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https://issues.apache.org/jira/browse/YARN-3595?page=com.atlassian.jira.plugin.system.issuetabpanels:all-tabpanel
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Li Lu updated YARN-3595:
------------------------
    Description: 
The story about the connection cache in Phoenix timeline storage is a little 
bit long. In YARN-3033 we planned to have shared writer layer for all 
collectors in the same collector manager. In this way we can better reuse the 
same heavy-weight storage layer connection, therefore it's more friendly to 
conventional storage layer connections which are typically heavy-weight. 

Phoenix, on the other hand, implements its own connection interface layer to be 
light-weight, thread-unsafe. To make these connections work with our "multiple 
collector, single writer" model, we're adding a thread indexed connection 
cache. However, many performance critical factors are yet to be tested. 

In this JIRA we're tracing performance optimization efforts using this 
connection cache. Currently 


At the very beginning stage we may need to understand:

# If the current, thread-based indexing is an appropriate approach, or we can 
use some better ways to index the connections. 
# the best size of the cache, presumably as the proposed default value of a 
configuration. 
# how long we need to preserve a connection in the cache. 

Please feel free to add this list. 

  was:
The story about the connection cache in Phoenix timeline storage is a little 
bit long. In YARN-3033 we planned to have shared writer layer for all 
collectors in the same collector manager. In this way we can better reuse the 
same heavy-weight storage layer connection, therefore it's more friendly to 
conventional storage layer connections which are typically heavy-weight. 

Phoenix, on the other hand, implements its own connection interface layer to be 
light-weight, thread-unsafe. To make these connections work with our "multiple 
collector, single writer" model, we're adding a thread indexed connection 
cache. However, many performance critical factors are yet to be tested. 

In this JIRA we're tracing performance optimization efforts for this connection 
cache. At the very beginning stage we may need to understand:

# If the current, thread-based indexing is an appropriate approach, or we can 
use some better ways to index the connections. 
# the best size of the cache, presumably as the proposed default value of a 
configuration. 
# how long we need to preserve a connection in the cache.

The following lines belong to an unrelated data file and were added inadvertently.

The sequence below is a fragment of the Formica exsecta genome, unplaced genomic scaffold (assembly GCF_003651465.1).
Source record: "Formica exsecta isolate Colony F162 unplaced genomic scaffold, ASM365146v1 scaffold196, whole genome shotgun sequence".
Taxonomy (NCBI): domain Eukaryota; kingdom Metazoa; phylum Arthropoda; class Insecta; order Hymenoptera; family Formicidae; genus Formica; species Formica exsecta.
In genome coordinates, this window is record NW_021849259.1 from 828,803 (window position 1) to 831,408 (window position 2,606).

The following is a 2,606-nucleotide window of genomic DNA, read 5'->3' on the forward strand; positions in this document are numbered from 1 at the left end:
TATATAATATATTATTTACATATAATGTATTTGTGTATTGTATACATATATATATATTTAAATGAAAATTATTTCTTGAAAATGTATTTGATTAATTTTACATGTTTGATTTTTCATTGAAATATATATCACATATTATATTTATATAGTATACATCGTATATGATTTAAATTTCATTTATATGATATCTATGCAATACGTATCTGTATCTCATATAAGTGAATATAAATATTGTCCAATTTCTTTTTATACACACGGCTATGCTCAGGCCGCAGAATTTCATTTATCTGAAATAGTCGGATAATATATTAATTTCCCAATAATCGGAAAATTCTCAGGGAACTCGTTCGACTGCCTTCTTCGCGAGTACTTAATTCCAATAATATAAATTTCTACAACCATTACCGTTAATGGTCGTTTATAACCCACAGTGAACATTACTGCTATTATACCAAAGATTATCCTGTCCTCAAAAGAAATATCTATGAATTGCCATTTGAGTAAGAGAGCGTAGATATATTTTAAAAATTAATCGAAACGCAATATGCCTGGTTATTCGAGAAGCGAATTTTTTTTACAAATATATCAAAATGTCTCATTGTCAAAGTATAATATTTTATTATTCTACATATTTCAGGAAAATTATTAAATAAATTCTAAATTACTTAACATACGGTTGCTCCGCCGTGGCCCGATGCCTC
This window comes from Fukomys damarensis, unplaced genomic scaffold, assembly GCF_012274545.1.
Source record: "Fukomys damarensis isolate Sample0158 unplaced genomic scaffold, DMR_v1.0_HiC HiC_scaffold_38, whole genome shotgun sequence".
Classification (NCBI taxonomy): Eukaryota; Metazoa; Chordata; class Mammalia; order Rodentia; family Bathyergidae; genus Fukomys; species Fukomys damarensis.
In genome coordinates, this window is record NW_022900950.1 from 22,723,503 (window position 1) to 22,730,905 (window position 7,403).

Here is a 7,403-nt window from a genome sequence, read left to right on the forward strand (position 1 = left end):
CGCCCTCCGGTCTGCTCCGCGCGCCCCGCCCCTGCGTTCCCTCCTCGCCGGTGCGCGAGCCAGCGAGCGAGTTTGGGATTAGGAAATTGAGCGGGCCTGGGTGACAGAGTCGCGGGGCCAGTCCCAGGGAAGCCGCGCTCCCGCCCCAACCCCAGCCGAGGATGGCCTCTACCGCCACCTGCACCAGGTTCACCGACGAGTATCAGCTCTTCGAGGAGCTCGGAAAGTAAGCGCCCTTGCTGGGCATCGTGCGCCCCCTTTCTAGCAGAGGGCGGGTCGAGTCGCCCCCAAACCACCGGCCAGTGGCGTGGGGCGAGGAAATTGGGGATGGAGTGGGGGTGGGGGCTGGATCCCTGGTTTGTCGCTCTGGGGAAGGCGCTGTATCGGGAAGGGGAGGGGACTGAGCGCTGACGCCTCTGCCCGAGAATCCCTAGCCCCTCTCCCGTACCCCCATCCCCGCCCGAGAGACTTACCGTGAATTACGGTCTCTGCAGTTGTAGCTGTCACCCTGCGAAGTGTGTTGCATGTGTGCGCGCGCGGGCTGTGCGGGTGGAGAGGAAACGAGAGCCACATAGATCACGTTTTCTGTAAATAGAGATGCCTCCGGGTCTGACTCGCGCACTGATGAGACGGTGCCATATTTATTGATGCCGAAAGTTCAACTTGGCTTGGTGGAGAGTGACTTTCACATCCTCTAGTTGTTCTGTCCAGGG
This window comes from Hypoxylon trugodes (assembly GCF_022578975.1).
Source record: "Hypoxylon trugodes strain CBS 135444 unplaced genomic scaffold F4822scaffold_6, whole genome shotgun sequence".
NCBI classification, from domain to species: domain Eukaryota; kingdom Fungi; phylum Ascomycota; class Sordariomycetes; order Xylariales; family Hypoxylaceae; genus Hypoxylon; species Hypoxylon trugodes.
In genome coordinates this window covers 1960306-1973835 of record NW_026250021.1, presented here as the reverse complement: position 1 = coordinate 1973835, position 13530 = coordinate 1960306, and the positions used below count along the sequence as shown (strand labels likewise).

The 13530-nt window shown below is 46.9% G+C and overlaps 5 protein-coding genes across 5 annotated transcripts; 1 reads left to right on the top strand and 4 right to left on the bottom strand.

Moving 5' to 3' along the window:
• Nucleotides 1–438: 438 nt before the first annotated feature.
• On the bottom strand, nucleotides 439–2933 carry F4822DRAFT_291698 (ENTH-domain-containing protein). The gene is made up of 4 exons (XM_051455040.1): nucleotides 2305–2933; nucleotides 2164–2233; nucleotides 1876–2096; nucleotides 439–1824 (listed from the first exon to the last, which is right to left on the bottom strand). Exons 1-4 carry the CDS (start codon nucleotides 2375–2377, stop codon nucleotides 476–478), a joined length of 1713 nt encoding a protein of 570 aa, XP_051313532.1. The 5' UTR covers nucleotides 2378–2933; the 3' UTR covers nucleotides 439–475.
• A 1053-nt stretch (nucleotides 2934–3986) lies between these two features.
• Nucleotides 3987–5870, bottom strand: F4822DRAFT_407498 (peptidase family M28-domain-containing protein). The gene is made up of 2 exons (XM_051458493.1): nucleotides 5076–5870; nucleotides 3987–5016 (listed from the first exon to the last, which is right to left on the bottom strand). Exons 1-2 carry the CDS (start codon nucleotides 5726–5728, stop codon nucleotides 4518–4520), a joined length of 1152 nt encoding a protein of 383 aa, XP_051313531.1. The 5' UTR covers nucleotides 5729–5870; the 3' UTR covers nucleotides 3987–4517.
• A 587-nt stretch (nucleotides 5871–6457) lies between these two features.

Please feel free to add this list. 


> Performance optimization using connection cache of Phoenix timeline writer
> --------------------------------------------------------------------------
>
>                 Key: YARN-3595
>                 URL: https://issues.apache.org/jira/browse/YARN-3595
>             Project: Hadoop YARN
>          Issue Type: Sub-task
>          Components: timelineserver
>            Reporter: Li Lu
>            Assignee: Li Lu
>
> The story about the connection cache in Phoenix timeline storage is a little 
> bit long. In YARN-3033 we planned to have shared writer layer for all 
> collectors in the same collector manager. In this way we can better reuse the 
> same heavy-weight storage layer connection, therefore it's more friendly to 
> conventional storage layer connections which are typically heavy-weight. 
> Phoenix, on the other hand, implements its own connection interface layer to 
> be light-weight, thread-unsafe. To make these connections work with our 
> "multiple collector, single writer" model, we're adding a thread indexed 
> connection cache. However, many performance critical factors are yet to be 
> tested. 
> In this JIRA we're tracing performance optimization efforts using this 
> connection cache. Currently 
> At the very beginning stage we may need to understand:
> # If the current, thread-based indexing is an appropriate approach, or we can 
> use some better ways to index the connections. 
> # the best size of the cache, presumably as the proposed default value of a 
> configuration. 
> # how long we need to preserve a connection in the cache. 
> Please feel free to add this list. 



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